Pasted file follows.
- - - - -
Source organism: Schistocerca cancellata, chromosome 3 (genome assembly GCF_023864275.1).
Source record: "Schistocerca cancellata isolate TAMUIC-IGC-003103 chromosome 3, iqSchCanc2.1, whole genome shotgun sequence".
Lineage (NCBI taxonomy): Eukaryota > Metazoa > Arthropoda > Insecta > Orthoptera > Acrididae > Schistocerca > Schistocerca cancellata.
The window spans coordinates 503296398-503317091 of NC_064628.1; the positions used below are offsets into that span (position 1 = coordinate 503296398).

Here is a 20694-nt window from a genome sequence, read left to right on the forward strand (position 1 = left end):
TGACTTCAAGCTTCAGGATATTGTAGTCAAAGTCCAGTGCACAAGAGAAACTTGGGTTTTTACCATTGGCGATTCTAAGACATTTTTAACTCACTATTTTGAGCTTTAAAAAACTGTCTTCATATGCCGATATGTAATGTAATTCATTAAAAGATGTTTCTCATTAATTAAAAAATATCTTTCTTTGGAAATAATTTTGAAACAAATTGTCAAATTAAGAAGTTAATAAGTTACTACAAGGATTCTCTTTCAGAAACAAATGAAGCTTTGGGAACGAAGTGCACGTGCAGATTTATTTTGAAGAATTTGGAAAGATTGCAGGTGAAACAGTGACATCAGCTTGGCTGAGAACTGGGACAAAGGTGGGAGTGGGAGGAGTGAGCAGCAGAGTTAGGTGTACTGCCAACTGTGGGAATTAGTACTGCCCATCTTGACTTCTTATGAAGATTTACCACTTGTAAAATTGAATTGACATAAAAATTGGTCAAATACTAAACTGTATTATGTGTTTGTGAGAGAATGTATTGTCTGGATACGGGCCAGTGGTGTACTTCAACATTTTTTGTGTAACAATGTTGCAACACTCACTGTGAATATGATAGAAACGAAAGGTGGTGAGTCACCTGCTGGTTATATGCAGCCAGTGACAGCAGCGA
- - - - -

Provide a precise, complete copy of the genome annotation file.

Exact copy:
Source organism: Schistocerca cancellata, chromosome 3 (genome assembly GCF_023864275.1).
Source record: "Schistocerca cancellata isolate TAMUIC-IGC-003103 chromosome 3, iqSchCanc2.1, whole genome shotgun sequence".
Lineage (NCBI taxonomy): Eukaryota > Metazoa > Arthropoda > Insecta > Orthoptera > Acrididae > Schistocerca > Schistocerca cancellata.
The window spans coordinates 503296398-503317091 of NC_064628.1; the positions used below are offsets into that span (position 1 = coordinate 503296398).

Here is a 20694-nt window from a genome sequence, read left to right on the forward strand (position 1 = left end):
TGACTTCAAGCTTCAGGATATTGTAGTCAAAGTCCAGTGCACAAGAGAAACTTGGGTTTTTACCATTGGCGATTCTAAGACATTTTTAACTCACTATTTTGAGCTTTAAAAAACTGTCTTCATATGCCGATATGTAATGTAATTCATTAAAAGATGTTTCTCATTAATTAAAAAATATCTTTCTTTGGAAATAATTTTGAAACAAATTGTCAAATTAAGAAGTTAATAAGTTACTACAAGGATTCTCTTTCAGAAACAAATGAAGCTTTGGGAACGAAGTGCACGTGCAGATTTATTTTGAAGAATTTGGAAAGATTGCAGGTGAAACAGTGACATCAGCTTGGCTGAGAACTGGGACAAAGGTGGGAGTGGGAGGAGTGAGCAGCAGAGTTAGGTGTACTGCCAACTGTGGGAATTAGTACTGCCCATCTTGACTTCTTATGAAGATTTACCACTTGTAAAATTGAATTGACATAAAAATTGGTCAAATACTAAACTGTATTATGTGTTTGTGAGAGAATGTATTGTCTGGATACGGGCCAGTGGTGTACTTCAACATTTTTTGTGTAACAATGTTGCAACACTCACTGTGAATATGATAGAAACGAAAGGTGGTGAGTCACCTGCTGGTTATATGCAGCCAGTGACAGCAGCGA